5 Skills Every Engineer Needs

Charmaine Vaz

As an engineer, you probably find the need to keep sharpening your skills never stops, even with a respectable number of working years under your belt. Engineering, after all, is a field for lifelong learners.

Many organisations in the UK are struggling to find engineers with the right mix of soft and technical skills they need, so if you’re ticking all of the boxes you can dramatically increase your chances of securing a fantastic engineering job.

Rapid changes in technology and increasing expectations for engineers to work across more business areas are adding new pressures to their roles, so it’s essential you keep developing your professional abilities in these constantly evolving environments.

We’ve compiled the top skills for engineers that regularly appear on employers’ “must-have” lists when they’re looking for candidates.

1. Data Modelling

This skill helps engineers identify useful patterns and correlations between data. An engineer with data modelling skills will understand how to identify errors in data, make adjustments, and apply algorithms. These skills can help drive projects ranging from the development of new physical products and structures, to predicting their future performance.

2. Problem-Solving and Analytical Thinking

Problem-solving and analytical thinking are the bedrock of engineering. The ability to examine issues laterally, to identify problems and solutions, is invaluable in any professional environment. Knowing how to correctly perform a root cause analysis is key to this ability.

The problems engineers often deal with are multi-faceted with no obvious linear solution. An analytical mind will first locate the problem before finding ways to solve it. There might be multiple problems and solutions at hand for any given situation, so you must be able to distinguish between the root cause and other causal factors.

How many possible data sources must you consider and narrow down to work out what is relevant to the task at hand? How much data is needed to make a sensible model for what you’re working on – and how complex or simple can that model be? Knowing how to answer these questions is crucial for any engineer (make sure your prepped for an interview with answers to these questions!).

3. Computer Science Basics

Understanding computer science fundamentals and programming is no longer a domain exclusive to IT graduates. Various engineering fields are increasingly overlapping with emerging digital technologies, so a familiarity with data structures, algorithms, and other principles of computer science is particularly important.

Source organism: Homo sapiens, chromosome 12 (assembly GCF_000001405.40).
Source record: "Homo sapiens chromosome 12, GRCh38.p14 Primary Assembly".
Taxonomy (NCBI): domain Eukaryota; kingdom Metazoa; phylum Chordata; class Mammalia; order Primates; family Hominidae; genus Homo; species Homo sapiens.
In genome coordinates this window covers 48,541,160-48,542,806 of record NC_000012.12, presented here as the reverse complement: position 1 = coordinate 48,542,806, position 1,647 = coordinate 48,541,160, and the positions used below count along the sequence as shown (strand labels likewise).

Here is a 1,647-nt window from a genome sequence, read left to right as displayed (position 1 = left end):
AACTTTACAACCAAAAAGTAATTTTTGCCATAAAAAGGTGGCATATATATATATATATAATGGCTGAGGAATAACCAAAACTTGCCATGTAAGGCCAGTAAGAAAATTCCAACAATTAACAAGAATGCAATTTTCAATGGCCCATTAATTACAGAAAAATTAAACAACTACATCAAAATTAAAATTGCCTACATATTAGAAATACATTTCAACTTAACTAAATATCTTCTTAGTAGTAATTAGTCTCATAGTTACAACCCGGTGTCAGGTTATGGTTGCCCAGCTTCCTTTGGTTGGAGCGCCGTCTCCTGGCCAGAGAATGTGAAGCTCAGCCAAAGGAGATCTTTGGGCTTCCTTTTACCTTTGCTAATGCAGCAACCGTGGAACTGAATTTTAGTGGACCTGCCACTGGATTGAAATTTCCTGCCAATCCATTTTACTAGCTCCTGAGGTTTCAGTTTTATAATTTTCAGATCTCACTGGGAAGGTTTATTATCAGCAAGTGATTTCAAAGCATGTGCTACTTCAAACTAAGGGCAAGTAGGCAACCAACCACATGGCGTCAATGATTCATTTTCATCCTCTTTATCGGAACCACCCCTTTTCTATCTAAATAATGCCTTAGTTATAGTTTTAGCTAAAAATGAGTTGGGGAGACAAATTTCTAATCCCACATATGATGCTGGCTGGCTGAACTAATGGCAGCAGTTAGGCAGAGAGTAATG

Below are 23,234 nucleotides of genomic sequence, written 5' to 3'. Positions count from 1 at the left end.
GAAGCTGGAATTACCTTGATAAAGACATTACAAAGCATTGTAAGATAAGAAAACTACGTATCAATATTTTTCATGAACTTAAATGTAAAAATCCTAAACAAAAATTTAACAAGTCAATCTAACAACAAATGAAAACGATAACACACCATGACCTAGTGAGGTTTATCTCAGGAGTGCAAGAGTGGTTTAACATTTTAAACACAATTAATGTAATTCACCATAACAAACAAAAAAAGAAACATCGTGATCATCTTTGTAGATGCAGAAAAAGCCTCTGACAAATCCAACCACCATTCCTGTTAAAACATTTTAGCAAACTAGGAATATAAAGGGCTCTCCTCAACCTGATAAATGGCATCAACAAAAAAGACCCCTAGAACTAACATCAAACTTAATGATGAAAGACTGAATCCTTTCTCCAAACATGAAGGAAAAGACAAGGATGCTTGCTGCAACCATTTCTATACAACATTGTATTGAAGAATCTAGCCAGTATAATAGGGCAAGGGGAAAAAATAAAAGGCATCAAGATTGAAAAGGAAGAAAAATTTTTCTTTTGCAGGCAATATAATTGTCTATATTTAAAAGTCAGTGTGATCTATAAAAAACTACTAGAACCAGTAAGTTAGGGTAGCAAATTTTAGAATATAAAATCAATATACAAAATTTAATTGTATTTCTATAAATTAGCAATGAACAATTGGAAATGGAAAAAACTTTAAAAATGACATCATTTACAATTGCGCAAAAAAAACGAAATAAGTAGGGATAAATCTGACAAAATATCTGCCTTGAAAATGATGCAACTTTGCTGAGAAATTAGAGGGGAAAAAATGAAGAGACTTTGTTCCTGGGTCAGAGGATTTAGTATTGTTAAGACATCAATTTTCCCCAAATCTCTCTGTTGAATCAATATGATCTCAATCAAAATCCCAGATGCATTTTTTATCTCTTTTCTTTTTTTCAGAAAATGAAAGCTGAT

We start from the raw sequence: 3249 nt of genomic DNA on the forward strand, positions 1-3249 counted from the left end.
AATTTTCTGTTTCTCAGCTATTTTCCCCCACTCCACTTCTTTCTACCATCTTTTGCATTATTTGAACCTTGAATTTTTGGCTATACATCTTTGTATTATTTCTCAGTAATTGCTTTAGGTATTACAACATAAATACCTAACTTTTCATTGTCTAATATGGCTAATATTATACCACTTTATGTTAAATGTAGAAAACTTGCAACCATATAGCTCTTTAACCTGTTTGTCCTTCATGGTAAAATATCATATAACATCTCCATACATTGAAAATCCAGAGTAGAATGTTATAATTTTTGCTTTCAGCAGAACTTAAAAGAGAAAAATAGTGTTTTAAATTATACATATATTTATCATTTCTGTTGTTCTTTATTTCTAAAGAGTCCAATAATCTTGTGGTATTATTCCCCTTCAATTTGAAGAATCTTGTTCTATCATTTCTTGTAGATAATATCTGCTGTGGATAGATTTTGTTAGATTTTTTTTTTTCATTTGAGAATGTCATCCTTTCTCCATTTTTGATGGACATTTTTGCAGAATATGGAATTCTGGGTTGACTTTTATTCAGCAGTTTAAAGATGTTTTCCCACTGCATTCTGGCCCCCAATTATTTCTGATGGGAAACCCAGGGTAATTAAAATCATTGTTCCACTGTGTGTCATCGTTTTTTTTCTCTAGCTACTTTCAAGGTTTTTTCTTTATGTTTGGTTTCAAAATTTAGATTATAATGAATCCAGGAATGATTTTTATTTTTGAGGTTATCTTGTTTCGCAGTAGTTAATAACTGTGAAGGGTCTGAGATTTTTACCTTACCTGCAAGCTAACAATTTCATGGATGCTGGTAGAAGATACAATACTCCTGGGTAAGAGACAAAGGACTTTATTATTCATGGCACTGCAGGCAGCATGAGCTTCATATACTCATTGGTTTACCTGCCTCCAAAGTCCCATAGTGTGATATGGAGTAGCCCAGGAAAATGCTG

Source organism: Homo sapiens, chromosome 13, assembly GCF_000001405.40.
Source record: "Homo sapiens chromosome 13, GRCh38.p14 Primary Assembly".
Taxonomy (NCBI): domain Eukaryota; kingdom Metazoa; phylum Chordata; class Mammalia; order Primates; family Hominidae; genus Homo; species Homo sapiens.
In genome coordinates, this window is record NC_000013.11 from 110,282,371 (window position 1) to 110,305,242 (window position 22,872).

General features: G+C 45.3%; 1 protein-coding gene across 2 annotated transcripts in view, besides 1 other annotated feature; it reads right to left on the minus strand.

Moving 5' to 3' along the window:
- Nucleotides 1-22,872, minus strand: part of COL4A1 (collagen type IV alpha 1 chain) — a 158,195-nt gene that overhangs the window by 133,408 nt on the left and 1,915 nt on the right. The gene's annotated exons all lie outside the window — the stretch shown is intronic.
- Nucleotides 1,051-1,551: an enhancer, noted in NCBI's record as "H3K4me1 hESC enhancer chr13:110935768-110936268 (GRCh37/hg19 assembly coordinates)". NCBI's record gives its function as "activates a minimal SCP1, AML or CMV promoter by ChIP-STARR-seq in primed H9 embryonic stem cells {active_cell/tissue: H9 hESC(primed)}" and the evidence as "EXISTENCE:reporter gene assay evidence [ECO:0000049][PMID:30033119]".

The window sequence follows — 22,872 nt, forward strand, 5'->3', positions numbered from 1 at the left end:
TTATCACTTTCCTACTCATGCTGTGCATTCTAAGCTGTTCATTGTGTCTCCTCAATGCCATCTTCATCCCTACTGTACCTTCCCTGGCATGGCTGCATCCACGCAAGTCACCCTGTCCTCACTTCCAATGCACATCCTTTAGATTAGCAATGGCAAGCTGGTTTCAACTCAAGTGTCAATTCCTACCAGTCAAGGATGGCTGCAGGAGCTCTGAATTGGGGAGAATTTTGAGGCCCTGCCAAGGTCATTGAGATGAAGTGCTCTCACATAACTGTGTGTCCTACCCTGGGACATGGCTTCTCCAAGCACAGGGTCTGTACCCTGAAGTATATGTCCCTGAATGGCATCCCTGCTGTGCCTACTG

Non-computing engineers can add to their cachet by engaging with a range of online resources aimed at introducing people outside of computer science to programming. Many of these learning resources contain projects that focus on solving specific problems, so they’re a good way to get started in computer science.

4. Communication

As an engineer, your ability to communicate complex technical information to a non-expert audience across various business areas is among the most essential soft skills you can have. All projects, after all, are comprised of different people working together. Knowing how to write and speak effectively to laypeople, as well as listen to others and take on feedback, doesn’t come naturally to everyone. But just like a technical competency, communication is a skill that can be cultivated over time.

5. Leadership

Technical and communication skills might make you a good engineer, but leadership ability is the deciding factor in your career progression.

Organisations prefer someone they can invest in long-term and who will play a part in driving growth for the business. And at some point, an engineer with solid technical skills will likely have to manage some individuals, a whole team, project or an entire organisation.

As with communication, leadership skill development for engineers is possible over time, even if you don’t feel like you’re a natural leader. A wealth of resources is available to help you hone this crucial soft skill. Developing your leadership abilities might also make you enjoy the interpersonal aspects of your work that extra little bit more.


The best engineers possess a balanced mix of technical abilities and soft skills to help organisations navigate ever-evolving challenges within their projects. The most successful candidates in the current engineering job market are those who strive for continuous improvement so they can be ready for whatever their work throws at them.

Curiosity and a self-directed approach to your learning and development will ensure you’re always building on these sought-after skills. If you’re looking for opportunities to add to your skillset in your current role and in your personal time, you’ll have a better chance of standing out.

Are you looking for a new professional challenge or need more advice on how to land your next role? Get in touch with our UK engineering recruitment specialists to start your next career chapter.